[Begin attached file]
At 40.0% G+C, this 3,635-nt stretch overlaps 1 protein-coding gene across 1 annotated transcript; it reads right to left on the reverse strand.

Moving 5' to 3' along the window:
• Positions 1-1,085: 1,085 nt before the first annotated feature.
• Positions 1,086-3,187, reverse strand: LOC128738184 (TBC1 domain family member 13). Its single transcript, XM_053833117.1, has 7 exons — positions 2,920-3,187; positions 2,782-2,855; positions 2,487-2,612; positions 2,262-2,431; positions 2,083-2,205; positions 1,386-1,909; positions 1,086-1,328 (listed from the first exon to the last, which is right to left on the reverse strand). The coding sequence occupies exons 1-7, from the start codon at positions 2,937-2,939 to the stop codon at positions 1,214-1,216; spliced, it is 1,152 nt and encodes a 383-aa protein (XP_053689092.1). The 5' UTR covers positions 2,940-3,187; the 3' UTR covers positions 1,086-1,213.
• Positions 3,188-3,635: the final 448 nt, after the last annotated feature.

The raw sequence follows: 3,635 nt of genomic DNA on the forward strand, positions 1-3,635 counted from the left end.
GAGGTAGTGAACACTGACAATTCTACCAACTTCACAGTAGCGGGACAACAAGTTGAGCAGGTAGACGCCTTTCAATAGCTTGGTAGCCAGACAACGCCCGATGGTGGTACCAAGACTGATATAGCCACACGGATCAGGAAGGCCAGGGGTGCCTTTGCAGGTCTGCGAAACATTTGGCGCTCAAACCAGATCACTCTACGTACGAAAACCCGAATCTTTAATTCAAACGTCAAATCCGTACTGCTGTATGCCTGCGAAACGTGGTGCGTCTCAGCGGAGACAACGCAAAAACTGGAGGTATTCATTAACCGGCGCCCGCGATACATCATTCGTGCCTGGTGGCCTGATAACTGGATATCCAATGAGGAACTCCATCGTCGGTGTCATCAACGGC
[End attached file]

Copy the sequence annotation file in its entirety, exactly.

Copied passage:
At 40.0% G+C, this 3,635-nt stretch overlaps 1 protein-coding gene across 1 annotated transcript; it reads right to left on the reverse strand.

Moving 5' to 3' along the window:
• Positions 1-1,085: 1,085 nt before the first annotated feature.
• Positions 1,086-3,187, reverse strand: LOC128738184 (TBC1 domain family member 13). Its single transcript, XM_053833117.1, has 7 exons — positions 2,920-3,187; positions 2,782-2,855; positions 2,487-2,612; positions 2,262-2,431; positions 2,083-2,205; positions 1,386-1,909; positions 1,086-1,328 (listed from the first exon to the last, which is right to left on the reverse strand). The coding sequence occupies exons 1-7, from the start codon at positions 2,937-2,939 to the stop codon at positions 1,214-1,216; spliced, it is 1,152 nt and encodes a 383-aa protein (XP_053689092.1). The 5' UTR covers positions 2,940-3,187; the 3' UTR covers positions 1,086-1,213.
• Positions 3,188-3,635: the final 448 nt, after the last annotated feature.

The raw sequence follows: 3,635 nt of genomic DNA on the forward strand, positions 1-3,635 counted from the left end.
GAGGTAGTGAACACTGACAATTCTACCAACTTCACAGTAGCGGGACAACAAGTTGAGCAGGTAGACGCCTTTCAATAGCTTGGTAGCCAGACAACGCCCGATGGTGGTACCAAGACTGATATAGCCACACGGATCAGGAAGGCCAGGGGTGCCTTTGCAGGTCTGCGAAACATTTGGCGCTCAAACCAGATCACTCTACGTACGAAAACCCGAATCTTTAATTCAAACGTCAAATCCGTACTGCTGTATGCCTGCGAAACGTGGTGCGTCTCAGCGGAGACAACGCAAAAACTGGAGGTATTCATTAACCGGCGCCCGCGATACATCATTCGTGCCTGGTGGCCTGATAACTGGATATCCAATGAGGAACTCCATCGTCGGTGTCATCAACGGC